Themes and Meanings
Correction, as is the case with Bernhard’s other writings, is a chronicle of existential despair. Its form, a sustained monologue, suggests the theme of isolation and estrangement; there is no dialogue with others, only the single voice speaking out into the silence of a universe that is essentially indifferent to mankind and its need to give suffering a meaning. As with the death of the sister after the building has been completed, life is a series of tragic ironies.
Intellectuals such as Roithammer and the narrator illustrate a fundamental theme in Bernhard’s writing: the basic alienation of human consciousness from being. His characters evidence a profound pessimism concerning the meaning of existence. They are all plagued by an exaggerated sense of self-consciousness, an awareness of their otherness in the midst of life. As in the philosophy of the pessimistic thinker Arthur Schopenhauer, whose name appears in Correction, existence is regarded as a random and pointless exercise from which only pain and horror can result. These individuals suffer from this estrangement and their inability to “correct” life, to make it consonant with consciousness. The narrative is a meandering chronicle of their despair. The ultimate “correction” of life for Roithammer is suicide.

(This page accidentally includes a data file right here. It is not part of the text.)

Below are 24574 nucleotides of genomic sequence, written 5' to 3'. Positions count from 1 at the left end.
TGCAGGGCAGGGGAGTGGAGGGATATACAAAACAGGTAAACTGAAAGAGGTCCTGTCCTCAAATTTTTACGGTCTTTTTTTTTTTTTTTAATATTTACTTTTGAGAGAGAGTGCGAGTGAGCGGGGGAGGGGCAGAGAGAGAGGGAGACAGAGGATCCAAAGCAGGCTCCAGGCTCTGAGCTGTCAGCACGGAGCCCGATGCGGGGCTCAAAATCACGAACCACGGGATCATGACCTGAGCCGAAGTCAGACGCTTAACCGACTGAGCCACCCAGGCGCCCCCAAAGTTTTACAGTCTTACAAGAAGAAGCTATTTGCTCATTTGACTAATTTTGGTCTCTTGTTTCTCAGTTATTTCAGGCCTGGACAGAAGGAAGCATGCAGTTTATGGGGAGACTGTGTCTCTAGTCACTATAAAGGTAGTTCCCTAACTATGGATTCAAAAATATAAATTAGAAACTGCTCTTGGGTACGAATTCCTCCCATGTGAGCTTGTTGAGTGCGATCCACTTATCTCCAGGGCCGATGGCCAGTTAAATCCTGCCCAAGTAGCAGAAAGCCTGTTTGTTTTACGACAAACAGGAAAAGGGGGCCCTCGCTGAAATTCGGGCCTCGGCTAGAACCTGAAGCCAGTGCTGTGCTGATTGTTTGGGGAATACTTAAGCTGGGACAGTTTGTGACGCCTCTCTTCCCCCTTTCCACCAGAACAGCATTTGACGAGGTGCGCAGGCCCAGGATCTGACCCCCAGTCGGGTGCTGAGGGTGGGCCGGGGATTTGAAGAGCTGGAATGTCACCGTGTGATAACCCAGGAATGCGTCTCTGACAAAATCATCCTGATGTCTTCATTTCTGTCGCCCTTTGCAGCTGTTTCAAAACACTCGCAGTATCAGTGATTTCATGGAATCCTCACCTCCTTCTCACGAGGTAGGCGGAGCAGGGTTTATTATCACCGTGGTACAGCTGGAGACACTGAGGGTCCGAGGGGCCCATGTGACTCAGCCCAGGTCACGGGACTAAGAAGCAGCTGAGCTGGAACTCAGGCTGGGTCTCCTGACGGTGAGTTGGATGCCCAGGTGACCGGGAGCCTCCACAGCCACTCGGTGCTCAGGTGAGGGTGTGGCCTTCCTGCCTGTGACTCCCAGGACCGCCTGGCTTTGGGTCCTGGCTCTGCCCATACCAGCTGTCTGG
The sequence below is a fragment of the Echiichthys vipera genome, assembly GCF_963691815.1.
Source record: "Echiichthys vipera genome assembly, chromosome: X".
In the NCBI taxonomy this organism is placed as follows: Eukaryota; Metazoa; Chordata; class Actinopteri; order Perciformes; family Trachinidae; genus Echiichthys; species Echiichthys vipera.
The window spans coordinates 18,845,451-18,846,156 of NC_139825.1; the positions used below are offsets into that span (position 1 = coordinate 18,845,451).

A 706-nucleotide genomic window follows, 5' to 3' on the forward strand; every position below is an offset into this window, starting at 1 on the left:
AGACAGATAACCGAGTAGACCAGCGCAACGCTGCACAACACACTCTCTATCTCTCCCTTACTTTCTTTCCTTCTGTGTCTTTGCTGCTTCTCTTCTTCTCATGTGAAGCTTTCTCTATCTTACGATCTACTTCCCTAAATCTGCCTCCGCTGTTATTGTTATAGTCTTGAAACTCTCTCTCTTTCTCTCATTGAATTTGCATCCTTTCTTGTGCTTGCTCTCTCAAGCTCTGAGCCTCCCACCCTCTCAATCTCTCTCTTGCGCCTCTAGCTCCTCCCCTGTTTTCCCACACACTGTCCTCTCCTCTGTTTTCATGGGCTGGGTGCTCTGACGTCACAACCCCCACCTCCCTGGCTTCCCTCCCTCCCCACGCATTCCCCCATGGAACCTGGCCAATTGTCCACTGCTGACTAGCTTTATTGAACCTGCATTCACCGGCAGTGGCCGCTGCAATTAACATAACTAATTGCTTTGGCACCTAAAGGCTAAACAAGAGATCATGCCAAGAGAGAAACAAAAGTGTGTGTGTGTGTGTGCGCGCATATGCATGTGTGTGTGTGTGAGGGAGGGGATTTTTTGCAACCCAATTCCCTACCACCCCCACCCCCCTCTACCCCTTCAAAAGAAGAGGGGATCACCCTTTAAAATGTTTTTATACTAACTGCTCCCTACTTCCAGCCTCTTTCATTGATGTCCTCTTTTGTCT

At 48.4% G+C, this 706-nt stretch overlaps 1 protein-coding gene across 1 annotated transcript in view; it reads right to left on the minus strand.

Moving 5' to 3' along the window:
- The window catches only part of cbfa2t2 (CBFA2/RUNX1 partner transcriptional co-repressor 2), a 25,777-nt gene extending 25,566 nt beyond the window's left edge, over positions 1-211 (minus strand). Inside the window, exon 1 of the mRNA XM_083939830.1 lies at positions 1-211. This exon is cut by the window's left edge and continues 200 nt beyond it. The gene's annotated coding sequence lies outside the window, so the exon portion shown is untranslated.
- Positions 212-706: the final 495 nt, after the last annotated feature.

Roithammer’s plans to construct a round building in the middle of the desolate woods serves as a symbol of his otherness and alienation. It is a...
(The entire section is 508 words.)